Trainer Joe Orseno issued a statement April 8 clarifying the status of his starter Imprimis , who finished second by a nose to Bound for Nowhere in the April 3 Shakertown Stakes (G2T) at Keeneland while racing without the anti-bleeding medication Lasix.
Orseno initially believed the 7-year-old Broken Vow gelding suffered from Exercise Induced Pulmonary Hemorrhaging after the race, and spoke out about his disapproval of new Lasix rules in place this year.
Kentucky is one of a number of jurisdictions that is prohibiting the use of Lasix in graded stakes races in 2021, irrespective of the age of the horses entered, as the industry moves toward the elimination of raceday medication. Last year many of these same jurisdictions began prohibiting Lasix in races for 2-year-olds in a start to the phase-out of the medication, which is used in racehorses to control respiratory bleeding. Some of its critics believe it can enhance performance and is overused.
Kentucky has also expanded the prohibition on Lasix to include all of its stakes, for which the drug may not be given less than 24 hours before post time.
Instead of EIPH, however, Orseno revealed Thursday that Imprimis essentially developed a nose bleed after breaking through the starting gate prior to the Shakertown.
“Thank God the considerable blood coming from Imprimis’ left nostril after the race was not pulmonary hemorrhaging,” his statement read in part. “It also was not from what has been erroneously reported as being a cut on his nose sustained when he broke through the gate prior to the start. Imprimis does have a sizable bump on his nose—about six inches from his nostril—from where his head apparently hit the gate, but he did not sustain any cuts. The endoscopic examination that I had my private veterinarian conduct did reveal trace levels of Exercise Induced Pulmonary Hemorrhaging. I’m just so thankful that it wasn’t more severe.
“The bleeding episode apparently was like being punched in the nose, when you can develop a nose bleed without being cut. So Imprimis must have banged his head pretty hard and it went unnoticed. … The state vets at Keeneland did a very thorough examination on my horse in the morning. I’m sure they looked at him after he broke through the gate, saw no cuts, saw no head abrasions, no blood in his nose then. They put him back in the gate and let him run. If they had seen anything, I’m sure they would have scratched him.”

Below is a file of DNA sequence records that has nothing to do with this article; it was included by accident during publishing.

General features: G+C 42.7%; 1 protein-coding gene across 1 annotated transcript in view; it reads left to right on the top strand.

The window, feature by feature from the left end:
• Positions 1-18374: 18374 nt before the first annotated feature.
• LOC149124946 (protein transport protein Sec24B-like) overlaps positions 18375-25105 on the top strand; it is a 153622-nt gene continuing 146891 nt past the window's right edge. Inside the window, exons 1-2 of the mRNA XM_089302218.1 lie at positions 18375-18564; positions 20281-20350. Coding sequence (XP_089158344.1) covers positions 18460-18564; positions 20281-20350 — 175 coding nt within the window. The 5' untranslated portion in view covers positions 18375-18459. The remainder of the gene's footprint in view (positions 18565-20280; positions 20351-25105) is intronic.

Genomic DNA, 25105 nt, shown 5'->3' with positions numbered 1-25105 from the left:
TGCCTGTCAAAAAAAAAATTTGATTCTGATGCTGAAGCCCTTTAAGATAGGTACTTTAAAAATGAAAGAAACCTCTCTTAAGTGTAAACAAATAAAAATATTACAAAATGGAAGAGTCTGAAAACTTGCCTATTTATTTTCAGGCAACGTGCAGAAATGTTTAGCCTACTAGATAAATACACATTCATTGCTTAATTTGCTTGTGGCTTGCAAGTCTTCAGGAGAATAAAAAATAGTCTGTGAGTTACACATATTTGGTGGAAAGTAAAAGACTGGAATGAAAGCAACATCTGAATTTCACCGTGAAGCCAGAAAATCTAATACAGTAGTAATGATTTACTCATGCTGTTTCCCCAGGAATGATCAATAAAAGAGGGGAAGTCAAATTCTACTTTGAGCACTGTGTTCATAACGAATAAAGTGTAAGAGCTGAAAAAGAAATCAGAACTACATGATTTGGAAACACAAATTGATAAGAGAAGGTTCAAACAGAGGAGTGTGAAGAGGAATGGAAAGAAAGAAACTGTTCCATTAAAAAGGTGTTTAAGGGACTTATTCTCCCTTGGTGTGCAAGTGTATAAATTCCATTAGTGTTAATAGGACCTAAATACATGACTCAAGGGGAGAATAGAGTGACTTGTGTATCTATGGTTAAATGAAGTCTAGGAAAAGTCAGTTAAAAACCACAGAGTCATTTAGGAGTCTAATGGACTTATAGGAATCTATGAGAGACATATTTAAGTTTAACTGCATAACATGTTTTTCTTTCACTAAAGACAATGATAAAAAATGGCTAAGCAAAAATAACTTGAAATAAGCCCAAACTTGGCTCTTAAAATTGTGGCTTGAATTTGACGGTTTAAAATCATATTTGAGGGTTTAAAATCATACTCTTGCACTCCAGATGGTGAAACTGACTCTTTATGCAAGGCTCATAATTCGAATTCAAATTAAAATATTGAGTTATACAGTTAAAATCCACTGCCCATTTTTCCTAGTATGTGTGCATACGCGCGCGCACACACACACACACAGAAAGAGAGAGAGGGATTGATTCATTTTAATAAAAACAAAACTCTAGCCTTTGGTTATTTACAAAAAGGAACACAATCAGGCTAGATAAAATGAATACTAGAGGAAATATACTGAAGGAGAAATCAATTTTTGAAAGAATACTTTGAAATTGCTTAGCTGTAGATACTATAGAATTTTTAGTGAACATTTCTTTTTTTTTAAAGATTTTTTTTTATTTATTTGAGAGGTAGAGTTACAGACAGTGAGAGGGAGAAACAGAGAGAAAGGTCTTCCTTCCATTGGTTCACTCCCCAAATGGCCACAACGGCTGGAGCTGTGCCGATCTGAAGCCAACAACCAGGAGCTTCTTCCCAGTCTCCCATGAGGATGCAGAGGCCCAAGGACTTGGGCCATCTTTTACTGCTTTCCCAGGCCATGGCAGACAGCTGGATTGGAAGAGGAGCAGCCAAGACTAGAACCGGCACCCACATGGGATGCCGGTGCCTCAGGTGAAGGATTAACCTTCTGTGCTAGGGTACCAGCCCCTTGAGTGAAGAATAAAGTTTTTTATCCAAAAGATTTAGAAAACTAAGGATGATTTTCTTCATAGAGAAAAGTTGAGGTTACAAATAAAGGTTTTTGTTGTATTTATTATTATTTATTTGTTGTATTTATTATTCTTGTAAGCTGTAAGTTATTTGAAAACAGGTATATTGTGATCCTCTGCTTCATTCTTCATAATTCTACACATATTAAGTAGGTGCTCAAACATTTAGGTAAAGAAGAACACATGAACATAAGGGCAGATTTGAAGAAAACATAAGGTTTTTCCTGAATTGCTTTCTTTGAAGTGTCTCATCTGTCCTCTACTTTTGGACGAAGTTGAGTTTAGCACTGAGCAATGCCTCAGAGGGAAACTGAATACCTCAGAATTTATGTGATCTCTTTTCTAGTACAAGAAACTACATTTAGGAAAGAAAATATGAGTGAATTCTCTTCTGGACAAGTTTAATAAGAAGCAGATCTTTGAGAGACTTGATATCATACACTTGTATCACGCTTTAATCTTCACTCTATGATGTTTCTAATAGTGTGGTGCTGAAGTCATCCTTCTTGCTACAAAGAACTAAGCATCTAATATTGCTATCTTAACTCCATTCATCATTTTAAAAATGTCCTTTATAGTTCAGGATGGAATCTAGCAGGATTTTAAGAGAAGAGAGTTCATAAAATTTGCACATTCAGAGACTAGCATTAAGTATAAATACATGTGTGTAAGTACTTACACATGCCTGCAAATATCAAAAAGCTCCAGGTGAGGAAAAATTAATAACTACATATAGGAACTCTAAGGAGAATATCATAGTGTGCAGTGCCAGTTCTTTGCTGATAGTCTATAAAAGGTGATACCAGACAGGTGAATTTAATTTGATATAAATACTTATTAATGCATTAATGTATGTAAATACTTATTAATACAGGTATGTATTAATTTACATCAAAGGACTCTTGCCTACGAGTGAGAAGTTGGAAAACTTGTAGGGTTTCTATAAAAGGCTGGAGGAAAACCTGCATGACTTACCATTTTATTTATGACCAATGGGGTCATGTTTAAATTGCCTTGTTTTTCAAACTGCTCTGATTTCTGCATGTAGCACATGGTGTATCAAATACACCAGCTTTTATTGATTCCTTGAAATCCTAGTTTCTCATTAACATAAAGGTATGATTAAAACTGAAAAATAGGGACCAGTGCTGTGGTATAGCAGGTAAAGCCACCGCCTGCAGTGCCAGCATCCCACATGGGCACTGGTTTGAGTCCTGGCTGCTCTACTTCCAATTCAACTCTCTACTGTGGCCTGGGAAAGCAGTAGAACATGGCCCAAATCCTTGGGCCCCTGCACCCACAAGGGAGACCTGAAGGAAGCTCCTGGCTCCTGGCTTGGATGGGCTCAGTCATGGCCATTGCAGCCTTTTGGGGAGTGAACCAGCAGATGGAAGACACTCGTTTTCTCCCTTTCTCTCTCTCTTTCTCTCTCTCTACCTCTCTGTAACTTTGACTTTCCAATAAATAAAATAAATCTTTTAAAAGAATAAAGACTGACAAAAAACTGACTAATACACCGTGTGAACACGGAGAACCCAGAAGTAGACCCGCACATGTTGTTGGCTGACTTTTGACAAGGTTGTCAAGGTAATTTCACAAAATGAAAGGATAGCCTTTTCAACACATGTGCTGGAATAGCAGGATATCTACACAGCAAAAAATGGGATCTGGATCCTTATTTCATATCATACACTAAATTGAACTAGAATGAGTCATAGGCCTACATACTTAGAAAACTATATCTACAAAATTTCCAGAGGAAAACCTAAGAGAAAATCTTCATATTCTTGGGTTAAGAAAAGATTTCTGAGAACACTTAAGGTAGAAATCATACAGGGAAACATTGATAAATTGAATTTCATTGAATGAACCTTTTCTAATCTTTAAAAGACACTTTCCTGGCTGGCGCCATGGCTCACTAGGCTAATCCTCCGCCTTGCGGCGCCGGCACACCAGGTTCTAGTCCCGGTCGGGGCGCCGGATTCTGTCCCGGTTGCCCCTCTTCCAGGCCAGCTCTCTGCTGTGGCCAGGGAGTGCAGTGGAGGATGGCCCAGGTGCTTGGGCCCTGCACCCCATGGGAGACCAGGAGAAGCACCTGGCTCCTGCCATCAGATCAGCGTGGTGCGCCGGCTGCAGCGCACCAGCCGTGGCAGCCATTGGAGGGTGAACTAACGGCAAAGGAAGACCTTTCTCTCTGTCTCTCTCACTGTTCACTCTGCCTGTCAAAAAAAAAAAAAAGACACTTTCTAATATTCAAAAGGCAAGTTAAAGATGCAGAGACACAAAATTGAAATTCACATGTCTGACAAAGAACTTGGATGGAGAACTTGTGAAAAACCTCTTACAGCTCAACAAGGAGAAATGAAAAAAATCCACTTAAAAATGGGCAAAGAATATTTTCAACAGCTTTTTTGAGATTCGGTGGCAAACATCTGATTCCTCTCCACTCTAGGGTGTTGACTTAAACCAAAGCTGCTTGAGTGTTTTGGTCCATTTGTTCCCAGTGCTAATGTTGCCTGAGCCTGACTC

Imprimis, who was making his 19th start Saturday and has a 9-2-2 record with earnings of $865,983, won the Shakertown in 2019. He has run 16 times on Lasix, and three times without. In his two other starts off the medication, he won the Jan. 1 Janus Stakes at Gulfstream Park—another track that has enacted a no-Lasix policy for stakes races this year—and ran sixth in the 2019 King’s Stand Stakes (G1) at Royal Ascot in Great Britain. Lasix has a withdrawal time of two days before a race in Great Britain and Ireland.
Orseno was not immediately available Thursday to comment on whether Imprimis bled in either of his other starts off Lasix.
Although Imprimis did not sustain a major case of EIPH in the Shakertown as Orseno initially thought, on Thursday he stated he would not retract his post-race comments regarding Lasix.
“I’ll say it again right now: It’s not good for the industry what they’re doing forcing horses, particularly older horses, to run without Lasix in stakes races,” he said. “And apparently that’s not just one trainer’s opinion. I didn’t know so many people had my phone number, all the horsemen who called or emailed me and said, ‘Thank you for speaking up’—trainers I don’t even know. Someone in California called me out of the clear blue and said, ‘Thank you; someone had the guts to say something.’ I don’t look at it that way. At the time, it wasn’t about guts, it was about being very upset over my horse. I’ve been doing this 44 years, and it’s not just my livelihood, it’s my life.
“I made my statement that someone has to explain to me why we’re making horses bleed, older horses that have run on Lasix their whole life, and now all of a sudden you’re going to penalize the best horses in the country. It’s not good for the game, when we can stop it with an easy fix.
“My veterinarian’s endoscopic exam of Imprimis showed that most of the blood was from banging his head. He did have traces, a trickle down his throat, showing that he did bleed a little in the trachea. We were very lucky. … There are many horses that bleed significantly but not always externally. It is wrong and naïve to think no damage is being done to horses just because they didn’t bleed through the nostrils. It is also deceptive for those who are trying to label an EIPH episode only by visible blood from the nostrils. How are you going to tell an owner this horse is going to only run four times this year instead of eight or nine because I need more time in between to heal them up because he bleeds, and we can’t use Lasix? They are going to start to get disgusted, and horses will be hurt if they return at all. Owners are not going to be as excited about buying horses and racing if they can’t run them more than four times a year.
“I am on the board of the Florida (Horsemen’s Benevolent and Protective Association). We are scoping stakes horses—which must run without Lasix at Gulfstream Park—and we’re paying for it, so we hopefully can all learn something and together make informed and intelligent policy decisions from transparent data going forward. I’d say overall that the overwhelming majority of these horses are bleeding to some degree. The numbers aren’t good. Do we really want to do this to our horses? I sure don’t.”